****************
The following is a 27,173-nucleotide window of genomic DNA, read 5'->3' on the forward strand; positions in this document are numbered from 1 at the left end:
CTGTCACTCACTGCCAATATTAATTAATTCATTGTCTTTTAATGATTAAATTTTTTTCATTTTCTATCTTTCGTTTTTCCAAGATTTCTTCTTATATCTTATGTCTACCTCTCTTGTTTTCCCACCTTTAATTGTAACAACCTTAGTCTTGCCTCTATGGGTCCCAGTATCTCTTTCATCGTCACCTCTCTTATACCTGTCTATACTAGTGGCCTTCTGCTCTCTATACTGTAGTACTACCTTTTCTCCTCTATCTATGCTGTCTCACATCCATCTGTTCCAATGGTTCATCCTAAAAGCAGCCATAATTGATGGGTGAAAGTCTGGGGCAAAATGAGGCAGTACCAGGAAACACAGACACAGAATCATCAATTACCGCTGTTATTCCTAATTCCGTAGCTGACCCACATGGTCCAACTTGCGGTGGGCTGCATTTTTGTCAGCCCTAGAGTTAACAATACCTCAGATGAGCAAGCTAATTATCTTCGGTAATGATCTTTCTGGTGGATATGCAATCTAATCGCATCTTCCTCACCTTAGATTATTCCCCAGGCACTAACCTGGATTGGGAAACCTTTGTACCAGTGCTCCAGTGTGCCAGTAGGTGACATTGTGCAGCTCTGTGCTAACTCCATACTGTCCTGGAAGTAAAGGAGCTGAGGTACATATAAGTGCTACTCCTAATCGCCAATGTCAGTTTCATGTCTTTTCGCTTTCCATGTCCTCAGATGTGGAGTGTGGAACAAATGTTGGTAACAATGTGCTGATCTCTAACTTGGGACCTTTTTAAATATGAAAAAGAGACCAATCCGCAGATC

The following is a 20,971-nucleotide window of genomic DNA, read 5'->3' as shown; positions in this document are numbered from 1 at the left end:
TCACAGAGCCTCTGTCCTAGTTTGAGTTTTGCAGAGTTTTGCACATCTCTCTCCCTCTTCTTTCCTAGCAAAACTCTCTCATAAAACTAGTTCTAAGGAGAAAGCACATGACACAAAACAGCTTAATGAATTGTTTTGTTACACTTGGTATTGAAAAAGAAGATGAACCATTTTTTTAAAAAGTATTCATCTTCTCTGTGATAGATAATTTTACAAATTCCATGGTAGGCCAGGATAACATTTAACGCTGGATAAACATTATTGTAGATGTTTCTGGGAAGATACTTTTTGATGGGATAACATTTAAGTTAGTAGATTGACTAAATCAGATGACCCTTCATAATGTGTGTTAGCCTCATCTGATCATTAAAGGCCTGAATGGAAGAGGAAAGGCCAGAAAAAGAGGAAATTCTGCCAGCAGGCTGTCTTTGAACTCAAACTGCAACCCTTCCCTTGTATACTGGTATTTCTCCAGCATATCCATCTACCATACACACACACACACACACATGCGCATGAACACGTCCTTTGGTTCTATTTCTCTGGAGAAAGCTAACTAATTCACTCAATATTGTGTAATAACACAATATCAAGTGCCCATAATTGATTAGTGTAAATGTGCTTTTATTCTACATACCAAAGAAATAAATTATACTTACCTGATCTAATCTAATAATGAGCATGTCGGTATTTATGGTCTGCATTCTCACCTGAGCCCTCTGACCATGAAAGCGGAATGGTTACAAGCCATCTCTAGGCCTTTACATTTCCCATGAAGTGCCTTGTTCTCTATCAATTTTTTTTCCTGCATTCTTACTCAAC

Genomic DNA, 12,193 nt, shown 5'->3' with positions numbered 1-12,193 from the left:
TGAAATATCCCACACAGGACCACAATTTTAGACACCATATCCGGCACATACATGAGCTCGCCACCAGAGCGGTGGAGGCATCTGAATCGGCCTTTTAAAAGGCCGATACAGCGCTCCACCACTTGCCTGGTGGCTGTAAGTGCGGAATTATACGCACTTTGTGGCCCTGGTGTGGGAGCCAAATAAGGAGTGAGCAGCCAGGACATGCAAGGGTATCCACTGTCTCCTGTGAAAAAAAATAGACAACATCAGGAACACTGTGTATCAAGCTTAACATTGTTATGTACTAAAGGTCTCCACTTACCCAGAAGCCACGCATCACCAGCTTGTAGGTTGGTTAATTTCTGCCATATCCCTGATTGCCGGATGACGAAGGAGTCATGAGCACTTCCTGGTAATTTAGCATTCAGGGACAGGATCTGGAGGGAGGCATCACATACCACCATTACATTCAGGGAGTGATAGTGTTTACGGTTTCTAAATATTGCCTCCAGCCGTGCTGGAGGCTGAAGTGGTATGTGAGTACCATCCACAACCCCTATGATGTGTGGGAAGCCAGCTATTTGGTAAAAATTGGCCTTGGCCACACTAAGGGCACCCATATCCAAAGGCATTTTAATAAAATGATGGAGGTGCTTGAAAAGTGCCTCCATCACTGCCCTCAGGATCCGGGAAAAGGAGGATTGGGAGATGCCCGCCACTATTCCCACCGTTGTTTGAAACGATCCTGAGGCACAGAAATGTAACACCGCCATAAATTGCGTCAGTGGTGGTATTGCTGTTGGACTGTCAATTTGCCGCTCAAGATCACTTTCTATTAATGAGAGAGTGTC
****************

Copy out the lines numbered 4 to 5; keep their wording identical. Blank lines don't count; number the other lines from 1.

TCACAGAGCCTCTGTCCTAGTTTGAGTTTTGCAGAGTTTTGCACATCTCTCTCCCTCTTCTTTCCTAGCAAAACTCTCTCATAAAACTAGTTCTAAGGAGAAAGCACATGACACAAAACAGCTTAATGAATTGTTTTGTTACACTTGGTATTGAAAAAGAAGATGAACCATTTTTTTAAAAAGTATTCATCTTCTCTGTGATAGATAATTTTACAAATTCCATGGTAGGCCAGGATAACATTTAACGCTGGATAAACATTATTGTAGATGTTTCTGGGAAGATACTTTTTGATGGGATAACATTTAAGTTAGTAGATTGACTAAATCAGATGACCCTTCATAATGTGTGTTAGCCTCATCTGATCATTAAAGGCCTGAATGGAAGAGGAAAGGCCAGAAAAAGAGGAAATTCTGCCAGCAGGCTGTCTTTGAACTCAAACTGCAACCCTTCCCTTGTATACTGGTATTTCTCCAGCATATCCATCTACCATACACACACACACACACACATGCGCATGAACACGTCCTTTGGTTCTATTTCTCTGGAGAAAGCTAACTAATTCACTCAATATTGTGTAATAACACAATATCAAGTGCCCATAATTGATTAGTGTAAATGTGCTTTTATTCTACATACCAAAGAAATAAATTATACTTACCTGATCTAATCTAATAATGAGCATGTCGGTATTTATGGTCTGCATTCTCACCTGAGCCCTCTGACCATGAAAGCGGAATGGTTACAAGCCATCTCTAGGCCTTTACATTTCCCATGAAGTGCCTTGTTCTCTATCAATTTTTTTTCCTGCATTCTTACTCAAC

Genomic DNA, 12,193 nt, shown 5'->3' with positions numbered 1-12,193 from the left: